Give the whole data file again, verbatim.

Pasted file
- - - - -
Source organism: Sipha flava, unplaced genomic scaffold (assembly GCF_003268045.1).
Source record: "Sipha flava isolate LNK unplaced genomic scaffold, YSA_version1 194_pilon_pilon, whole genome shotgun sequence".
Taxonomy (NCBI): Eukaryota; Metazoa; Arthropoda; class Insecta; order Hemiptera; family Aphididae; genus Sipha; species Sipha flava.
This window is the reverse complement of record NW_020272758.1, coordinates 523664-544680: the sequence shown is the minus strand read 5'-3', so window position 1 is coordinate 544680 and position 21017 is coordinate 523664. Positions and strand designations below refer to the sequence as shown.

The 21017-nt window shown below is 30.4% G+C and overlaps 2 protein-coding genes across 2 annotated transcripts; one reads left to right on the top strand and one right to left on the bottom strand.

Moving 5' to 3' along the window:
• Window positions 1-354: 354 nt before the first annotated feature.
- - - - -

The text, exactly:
Source organism: Sipha flava, unplaced genomic scaffold (assembly GCF_003268045.1).
Source record: "Sipha flava isolate LNK unplaced genomic scaffold, YSA_version1 194_pilon_pilon, whole genome shotgun sequence".
Taxonomy (NCBI): Eukaryota; Metazoa; Arthropoda; class Insecta; order Hemiptera; family Aphididae; genus Sipha; species Sipha flava.
This window is the reverse complement of record NW_020272758.1, coordinates 523664-544680: the sequence shown is the minus strand read 5'-3', so window position 1 is coordinate 544680 and position 21017 is coordinate 523664. Positions and strand designations below refer to the sequence as shown.

The 21017-nt window shown below is 30.4% G+C and overlaps 2 protein-coding genes across 2 annotated transcripts; one reads left to right on the top strand and one right to left on the bottom strand.

Moving 5' to 3' along the window:
• Window positions 1-354: 354 nt before the first annotated feature.